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Convolutional Neural Networks for Classifying Laterality of Vestibular Schwannomas on Single MRI Slices-A Feasibility Study

Journal Paper/Review - Sep 14, 2021

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Sager P, Näf L, Vu E, Fischer T, Putora P, Ehret F, Fürweger C, Schröder C, Förster R, Zwahlen D, Muacevic A, Windisch P. Convolutional Neural Networks for Classifying Laterality of Vestibular Schwannomas on Single MRI Slices-A Feasibility Study. Diagnostics (Basel) 2021; 11
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Journal Paper/Review (English)
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Diagnostics (Basel) 2021; 11
Publication Date
Sep 14, 2021
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2075-4418
Issn Electronic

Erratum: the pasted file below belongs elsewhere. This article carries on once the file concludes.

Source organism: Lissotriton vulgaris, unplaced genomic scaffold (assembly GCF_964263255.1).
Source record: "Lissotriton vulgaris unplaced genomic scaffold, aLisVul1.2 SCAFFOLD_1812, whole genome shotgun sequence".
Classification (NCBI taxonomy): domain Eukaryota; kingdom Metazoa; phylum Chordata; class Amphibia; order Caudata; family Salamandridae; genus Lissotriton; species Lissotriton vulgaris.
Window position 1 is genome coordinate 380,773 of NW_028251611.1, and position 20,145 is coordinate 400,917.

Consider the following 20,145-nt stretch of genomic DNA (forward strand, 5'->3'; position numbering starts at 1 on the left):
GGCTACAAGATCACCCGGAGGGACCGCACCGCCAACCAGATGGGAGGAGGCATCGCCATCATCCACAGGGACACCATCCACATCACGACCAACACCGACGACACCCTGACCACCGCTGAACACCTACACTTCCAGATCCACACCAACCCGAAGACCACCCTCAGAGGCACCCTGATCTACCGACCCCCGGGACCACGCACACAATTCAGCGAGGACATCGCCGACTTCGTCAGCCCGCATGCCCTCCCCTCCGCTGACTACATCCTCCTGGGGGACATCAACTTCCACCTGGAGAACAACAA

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: Many proposed algorithms for tumor detection rely on 2.5/3D convolutional neural networks (CNNs) and the input of segmentations for training. The purpose of this study is therefore to assess the performance of tumor detection on single MRI slices containing vestibular schwannomas (VS) as a computationally inexpensive alternative that does not require the creation of segmentations. : A total of 2992 T1-weighted contrast-enhanced axial slices containing VS from the MRIs of 633 patients were labeled according to tumor location, of which 2538 slices from 539 patients were used for training a CNN (ResNet-34) to classify them according to the side of the tumor as a surrogate for detection and 454 slices from 94 patients were used for internal validation. The model was then externally validated on contrast-enhanced and non-contrast-enhanced slices from a different institution. Categorical accuracy was noted, and the results of the predictions for the validation set are provided with confusion matrices. : The model achieved an accuracy of 0.928 (95% CI: 0.869-0.987) on contrast-enhanced slices and 0.795 (95% CI: 0.702-0.888) on non-contrast-enhanced slices from the external validation cohorts. The implementation of Gradient-weighted Class Activation Mapping (Grad-CAM) revealed that the focus of the model was not limited to the contrast-enhancing tumor but to a larger area of the cerebellum and the cerebellopontine angle. : Single-slice predictions might constitute a computationally inexpensive alternative to training 2.5/3D-CNNs for certain detection tasks in medical imaging even without the use of segmentations. Head-to-head comparisons between 2D and more sophisticated architectures could help to determine the difference in accuracy, especially for more difficult tasks.